I’ve written more than thirty adventure books.
And I still find that building tension in each scene is as difficult as losing weight. You think you have a “formula” and then BOOM! boringness creeps in, saturating your book in bloated prose.
Here are seven things I look at to make sure my chapters are paced well and compelling:
1. “In a good play, everyone is in the right.” —Friedrich Hebbel. I’d rewrite this to say in every good scene, everyone is right. Consider your conflict between characters. Is it balanced? Is your protagonist pitted against characters who have equally compelling arguments? Is the power struggle real?
Sometimes my secondary characters are nice, and I have trouble coming up with conflicts that seem real. Usually I have to revamp my secondary characters so that they have more obvious flaws or pointed personality traits, and then can challenge my protagonist in a more compelling manner.
2. Do I need to “tell” and not “show” in this passage? The mantra “show, don’t tell” has its limits. Do you need to cut unnecessary detail and sometimes throw in a line or two of narrative summary to quickly move past tedious or unfocused material?
For example, you may want to summarize a flashback instead of going into great detail, depending on how important it is. C. S. Lewis often had a line or two of narrative summary; other times there were long stretches of narrative. “It was a great sea-battle,” etc. That way he could focus on the internal struggles of the children rather than on the battle sequences. I need to do that often, shrinking some of the action so that I’m not overshadowing the conflicts of my protagonist be they internal or external.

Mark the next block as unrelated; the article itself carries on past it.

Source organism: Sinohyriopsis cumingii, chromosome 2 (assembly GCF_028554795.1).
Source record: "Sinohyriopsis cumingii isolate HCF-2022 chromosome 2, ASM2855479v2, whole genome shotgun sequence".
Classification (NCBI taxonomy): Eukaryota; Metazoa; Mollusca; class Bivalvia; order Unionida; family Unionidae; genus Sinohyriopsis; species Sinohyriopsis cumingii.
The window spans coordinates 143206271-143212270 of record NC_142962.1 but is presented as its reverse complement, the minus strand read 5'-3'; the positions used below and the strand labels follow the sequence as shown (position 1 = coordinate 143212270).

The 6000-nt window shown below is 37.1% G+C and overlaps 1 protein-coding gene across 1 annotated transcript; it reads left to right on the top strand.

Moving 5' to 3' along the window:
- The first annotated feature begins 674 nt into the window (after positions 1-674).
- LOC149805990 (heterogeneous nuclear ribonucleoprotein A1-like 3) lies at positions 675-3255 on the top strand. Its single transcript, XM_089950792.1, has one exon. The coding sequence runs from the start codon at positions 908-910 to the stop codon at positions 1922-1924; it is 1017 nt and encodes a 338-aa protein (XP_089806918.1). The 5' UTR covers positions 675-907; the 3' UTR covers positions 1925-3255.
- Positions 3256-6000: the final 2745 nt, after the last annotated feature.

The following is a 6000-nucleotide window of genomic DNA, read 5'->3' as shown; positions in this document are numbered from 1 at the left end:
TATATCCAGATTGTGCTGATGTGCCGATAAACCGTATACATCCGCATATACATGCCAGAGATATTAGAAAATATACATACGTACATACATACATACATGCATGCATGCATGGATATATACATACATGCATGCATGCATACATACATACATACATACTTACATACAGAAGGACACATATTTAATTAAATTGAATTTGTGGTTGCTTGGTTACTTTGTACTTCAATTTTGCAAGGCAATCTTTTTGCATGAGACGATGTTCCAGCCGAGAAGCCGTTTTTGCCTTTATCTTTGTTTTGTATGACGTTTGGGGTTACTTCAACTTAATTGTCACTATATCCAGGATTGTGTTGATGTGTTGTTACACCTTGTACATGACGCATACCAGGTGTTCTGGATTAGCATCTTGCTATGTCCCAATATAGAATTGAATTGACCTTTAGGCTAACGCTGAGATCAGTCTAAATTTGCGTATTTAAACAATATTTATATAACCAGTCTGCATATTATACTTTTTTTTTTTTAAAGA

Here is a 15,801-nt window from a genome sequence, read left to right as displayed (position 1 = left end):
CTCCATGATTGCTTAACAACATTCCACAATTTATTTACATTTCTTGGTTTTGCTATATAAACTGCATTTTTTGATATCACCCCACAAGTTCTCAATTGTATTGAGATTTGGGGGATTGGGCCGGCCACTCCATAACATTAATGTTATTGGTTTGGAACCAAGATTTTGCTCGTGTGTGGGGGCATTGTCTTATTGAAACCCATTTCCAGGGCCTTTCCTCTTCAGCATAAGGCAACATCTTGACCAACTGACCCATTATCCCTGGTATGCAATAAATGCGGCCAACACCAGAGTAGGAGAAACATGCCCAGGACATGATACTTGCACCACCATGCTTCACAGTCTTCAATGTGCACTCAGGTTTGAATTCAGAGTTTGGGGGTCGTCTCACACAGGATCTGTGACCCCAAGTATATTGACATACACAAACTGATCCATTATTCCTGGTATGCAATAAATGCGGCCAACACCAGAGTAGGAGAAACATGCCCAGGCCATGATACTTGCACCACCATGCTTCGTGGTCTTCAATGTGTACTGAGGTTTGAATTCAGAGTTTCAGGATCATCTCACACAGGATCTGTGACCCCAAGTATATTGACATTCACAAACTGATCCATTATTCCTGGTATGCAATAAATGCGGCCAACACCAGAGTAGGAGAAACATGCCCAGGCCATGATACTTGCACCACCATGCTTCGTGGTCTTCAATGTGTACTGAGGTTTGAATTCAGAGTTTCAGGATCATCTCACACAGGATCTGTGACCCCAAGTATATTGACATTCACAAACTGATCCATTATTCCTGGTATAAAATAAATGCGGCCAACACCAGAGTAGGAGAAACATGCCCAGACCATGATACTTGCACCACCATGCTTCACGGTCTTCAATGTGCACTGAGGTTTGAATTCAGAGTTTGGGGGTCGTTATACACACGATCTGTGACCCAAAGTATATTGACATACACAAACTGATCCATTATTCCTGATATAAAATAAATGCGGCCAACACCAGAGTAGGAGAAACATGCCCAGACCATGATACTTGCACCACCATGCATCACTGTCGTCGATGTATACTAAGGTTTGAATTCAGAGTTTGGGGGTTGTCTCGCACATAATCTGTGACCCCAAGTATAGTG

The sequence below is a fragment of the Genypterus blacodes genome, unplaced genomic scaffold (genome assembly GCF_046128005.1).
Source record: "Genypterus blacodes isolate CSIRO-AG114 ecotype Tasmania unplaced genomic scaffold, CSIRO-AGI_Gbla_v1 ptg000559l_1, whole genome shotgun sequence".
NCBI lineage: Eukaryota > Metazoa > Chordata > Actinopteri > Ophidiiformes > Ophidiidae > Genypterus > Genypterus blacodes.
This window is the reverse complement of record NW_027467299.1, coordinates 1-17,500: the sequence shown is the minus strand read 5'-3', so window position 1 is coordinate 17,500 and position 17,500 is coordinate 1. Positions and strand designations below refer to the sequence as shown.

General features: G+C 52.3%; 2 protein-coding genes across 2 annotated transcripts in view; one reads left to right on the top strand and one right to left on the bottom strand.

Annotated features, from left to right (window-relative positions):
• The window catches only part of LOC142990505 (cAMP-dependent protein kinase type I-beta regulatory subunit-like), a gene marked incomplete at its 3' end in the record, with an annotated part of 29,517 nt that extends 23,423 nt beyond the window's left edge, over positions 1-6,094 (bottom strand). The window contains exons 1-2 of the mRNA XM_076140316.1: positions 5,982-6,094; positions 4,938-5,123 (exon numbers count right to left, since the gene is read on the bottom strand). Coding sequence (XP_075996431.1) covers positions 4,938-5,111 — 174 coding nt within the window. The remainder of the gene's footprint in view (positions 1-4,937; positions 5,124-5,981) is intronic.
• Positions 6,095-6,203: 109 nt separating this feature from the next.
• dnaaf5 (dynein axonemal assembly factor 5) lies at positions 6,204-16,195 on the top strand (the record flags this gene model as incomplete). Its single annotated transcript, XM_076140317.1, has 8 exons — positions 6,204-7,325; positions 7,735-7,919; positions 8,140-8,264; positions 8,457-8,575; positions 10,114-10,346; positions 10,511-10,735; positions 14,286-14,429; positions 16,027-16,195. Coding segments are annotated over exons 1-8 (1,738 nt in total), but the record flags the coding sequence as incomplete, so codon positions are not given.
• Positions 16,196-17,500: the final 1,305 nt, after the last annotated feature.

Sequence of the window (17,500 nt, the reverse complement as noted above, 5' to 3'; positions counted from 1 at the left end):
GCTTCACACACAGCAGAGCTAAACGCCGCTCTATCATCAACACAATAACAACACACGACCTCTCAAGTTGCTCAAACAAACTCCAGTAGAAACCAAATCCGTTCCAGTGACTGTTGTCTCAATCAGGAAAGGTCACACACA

3. Do I have too many secondary characters? Can I cut some and streamline the story? In historical fiction especially, I want to stick to the facts, but oftentimes the facts are cumbersome and include too many people. So I make one character a composite to represent many characters and save a lot of space with too much detail.
4. Is every scene related to my character’s quest or goal? I’ve been editing a client’s story where the character is piddling around saving all sorts of people, but it’s not focused on the protagonist’s main goal of resolving his anger at God. I cut material that doesn’t move the character toward his or her main goal. Some of the scenes I’m cutting are charming, but they don’t focus on the protagonist’s quest.
5. Am I tired? Sometimes I write poorly when I’m tired and distracted. So taking a break and coming back to a project gives me fresh ideas and I can fix it quickly once I’ve distanced myself from it.
6. Am I trying to do too much with one scene. I often get multiple goals tangled in one scene. Sometimes I restart and unfold the scene adding characters one-by-one. For example, instead of having my protagonist walk into a crowded room with a party going on, she will meet someone at the door and have a conversation, then be distracted by someone inside the room, and I’ll then move to that scene and have them huddled in the kitchen alone. In that way the initial party scene becomes two different scenes.
7. If I’m still having problems with creating tension, I then ask myself if I have the best POV. I tend to lean toward limited third, but sometimes I get in a bind. One project I’m working on now may have to be redone in an omniscient POV so I can get inside my secondary character’s heads and create tension that way. If you’re already in an omniscient POV, then consider switching the lens if your chapters are dragging.
How about you? Do you ever feel as if your scenes lack tension? How do you resolve that?
Look for Marianne’s December post about finding your own errors in your work. Warning: there WILL be a test!